Take the 2-minute tour ×
Programmers Stack Exchange is a question and answer site for professional programmers interested in conceptual questions about software development. It's 100% free, no registration required.

Haskell core language is really simple. Coming from an OO background, the main difficulty is to adapt to the pure functional paradigm.

While learning "basic" Haskell, I have always considered language extensions as toys for CS people or as experiments for future versions of the language (like from future import ??? in python).

However when I began to look at web frameworks such as Yesod, I find that a lot of source files require between 3 & 4 extensions. Some look quite simple (StringOverload). Other are really intimidating (GADT, Type Famillies, Template Haskell). Their documentation links to research papers, which is scary for someone expecting to learn "just" a new library.

Is it necessary to learn GHC language extensions to be productive in Haskell? If you were to hire a Haskell developer for a production application, would you ask for such knowledge?

share|improve this question
    
See also: stackoverflow.com/a/10849782/894284 –  Matt Fenwick May 10 '13 at 15:46
add comment

1 Answer

up vote 7 down vote accepted

Is it necessary to learn GHC language extensions to be productive in Haskell?

Yes. And that is true for any language/tool. With the core/basic knowledge you can solve the online contest problems, may be small university project, but definitely not real world application.

If you were to hire a haskell developper for a production application, would you ask for such knowledge?

That now depends on do you have some person with you which can share this knowledge. If yes, then that person can ramp up the new employee. If not then you must get such person with knowledge first. And again this is true for new technologies.

Off-course you could also try to hire peoples having such deep knowledge in Haskell. But Haskell being relatively new into industry and considering very few commercial projects have been done around it, finding such person will be hard. The effective way to build a team of professionals in Haskell, will be to hire people who knew basic and willing to work in Haskell, and then educate them.

share|improve this answer
    
I was going to protest, but then I saw that Real World Haskell teaches many language extension. Thank you for your answer. –  Simon May 15 '13 at 15:10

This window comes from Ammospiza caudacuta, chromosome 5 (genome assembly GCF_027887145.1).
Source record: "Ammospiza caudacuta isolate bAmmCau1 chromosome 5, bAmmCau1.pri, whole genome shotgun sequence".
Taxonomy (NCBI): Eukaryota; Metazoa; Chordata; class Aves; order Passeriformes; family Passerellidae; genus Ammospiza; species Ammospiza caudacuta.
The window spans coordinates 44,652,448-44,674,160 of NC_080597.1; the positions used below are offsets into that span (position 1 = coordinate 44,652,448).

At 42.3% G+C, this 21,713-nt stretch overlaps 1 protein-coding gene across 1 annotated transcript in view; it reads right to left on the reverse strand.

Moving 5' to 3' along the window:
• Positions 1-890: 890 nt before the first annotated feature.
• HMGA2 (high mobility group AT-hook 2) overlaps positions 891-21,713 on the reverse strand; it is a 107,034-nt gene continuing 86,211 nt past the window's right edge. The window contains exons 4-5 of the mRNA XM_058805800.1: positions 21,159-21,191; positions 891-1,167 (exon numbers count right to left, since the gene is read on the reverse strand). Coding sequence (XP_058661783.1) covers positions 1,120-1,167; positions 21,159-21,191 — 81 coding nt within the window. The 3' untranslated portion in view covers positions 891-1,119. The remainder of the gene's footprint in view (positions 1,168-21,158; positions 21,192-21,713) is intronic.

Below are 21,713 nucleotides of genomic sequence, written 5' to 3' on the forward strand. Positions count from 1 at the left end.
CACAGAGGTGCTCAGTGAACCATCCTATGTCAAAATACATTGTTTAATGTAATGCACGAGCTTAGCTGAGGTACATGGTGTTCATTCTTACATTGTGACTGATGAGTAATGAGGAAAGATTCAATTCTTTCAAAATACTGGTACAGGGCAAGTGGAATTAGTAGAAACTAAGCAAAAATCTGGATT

"And that is true for any language/tool" - that's completely false. Say, take such languages as Java, C#, C++ - none of them have language extensions which are commonly found in real world applications code. If you have to use language extensions every time you need to write anything less trivial than "the online contest problem solutions", in my opinion, there's something very wrong with the language spec. –  Malcolm Jun 25 '13 at 20:59
    
@Malcolm Why do you find "If you have to use language extensions every time you need to write anything less trivial than "the online contest problem solutions", in my opinion, there's something very wrong with the language spec." to be true? What is the characteristic of an extension that makes it negative? I use ghc and the provided extensions. Adding an extension to an existing project seems just as burdensome as adding another library. –  Davorak Jul 14 '13 at 12:45
    
@Davorak Because instead of a single language we have zillion of different extension combinations, and you don't know anything about whether the code is going to compile on a certain compiler. Extensions make the code non-portable. And also this makes the language a pain to learn because instead of a single set of features which everyone uses there is tremendous amount of additional features, and you haven't got a clue which ones you have to know and use and which ones exist just because researchers are having fun. –  Malcolm Jul 14 '13 at 20:10
    
@Malcolm - I guess my impression about haskell compiles was that pretty much everyone uses ghc unless you are going something specialized so for most people the portability question is not a problem. "instead of a single set of features which everyone uses there is tremendous amount of additional features," <- I guess my impression of this was it was no worse then having to learn multiple libraries and not know which ones are the best to learn. Thanks for detailing your understanding. –  Davorak Jul 15 '13 at 0:02
show 1 more comment

Your Answer

 
discard

By posting your answer, you agree to the privacy policy and terms of service.

Not the answer you're looking for? Browse other questions tagged or ask your own question.